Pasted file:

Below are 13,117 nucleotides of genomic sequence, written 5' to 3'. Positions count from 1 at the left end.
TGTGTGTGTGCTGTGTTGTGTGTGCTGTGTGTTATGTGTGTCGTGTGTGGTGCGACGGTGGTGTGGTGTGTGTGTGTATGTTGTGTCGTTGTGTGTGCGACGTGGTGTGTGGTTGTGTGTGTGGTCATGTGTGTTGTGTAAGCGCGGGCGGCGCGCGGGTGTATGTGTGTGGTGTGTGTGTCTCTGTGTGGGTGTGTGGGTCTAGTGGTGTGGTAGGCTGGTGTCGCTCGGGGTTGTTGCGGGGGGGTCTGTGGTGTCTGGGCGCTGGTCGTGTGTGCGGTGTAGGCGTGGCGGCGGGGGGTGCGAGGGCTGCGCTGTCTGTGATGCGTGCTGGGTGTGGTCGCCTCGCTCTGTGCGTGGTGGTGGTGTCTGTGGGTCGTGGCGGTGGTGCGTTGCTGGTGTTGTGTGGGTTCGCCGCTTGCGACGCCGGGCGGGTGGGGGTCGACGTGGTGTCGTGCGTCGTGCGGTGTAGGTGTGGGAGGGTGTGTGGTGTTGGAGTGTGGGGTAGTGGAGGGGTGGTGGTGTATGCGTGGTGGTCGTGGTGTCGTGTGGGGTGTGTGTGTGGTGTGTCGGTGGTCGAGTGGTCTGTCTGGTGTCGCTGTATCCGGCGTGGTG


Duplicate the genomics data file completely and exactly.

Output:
Below are 13,117 nucleotides of genomic sequence, written 5' to 3'. Positions count from 1 at the left end.
TGTGTGTGTGCTGTGTTGTGTGTGCTGTGTGTTATGTGTGTCGTGTGTGGTGCGACGGTGGTGTGGTGTGTGTGTGTATGTTGTGTCGTTGTGTGTGCGACGTGGTGTGTGGTTGTGTGTGTGGTCATGTGTGTTGTGTAAGCGCGGGCGGCGCGCGGGTGTATGTGTGTGGTGTGTGTGTCTCTGTGTGGGTGTGTGGGTCTAGTGGTGTGGTAGGCTGGTGTCGCTCGGGGTTGTTGCGGGGGGGTCTGTGGTGTCTGGGCGCTGGTCGTGTGTGCGGTGTAGGCGTGGCGGCGGGGGGTGCGAGGGCTGCGCTGTCTGTGATGCGTGCTGGGTGTGGTCGCCTCGCTCTGTGCGTGGTGGTGGTGTCTGTGGGTCGTGGCGGTGGTGCGTTGCTGGTGTTGTGTGGGTTCGCCGCTTGCGACGCCGGGCGGGTGGGGGTCGACGTGGTGTCGTGCGTCGTGCGGTGTAGGTGTGGGAGGGTGTGTGGTGTTGGAGTGTGGGGTAGTGGAGGGGTGGTGGTGTATGCGTGGTGGTCGTGGTGTCGTGTGGGGTGTGTGTGTGGTGTGTCGGTGGTCGAGTGGTCTGTCTGGTGTCGCTGTATCCGGCGTGGTG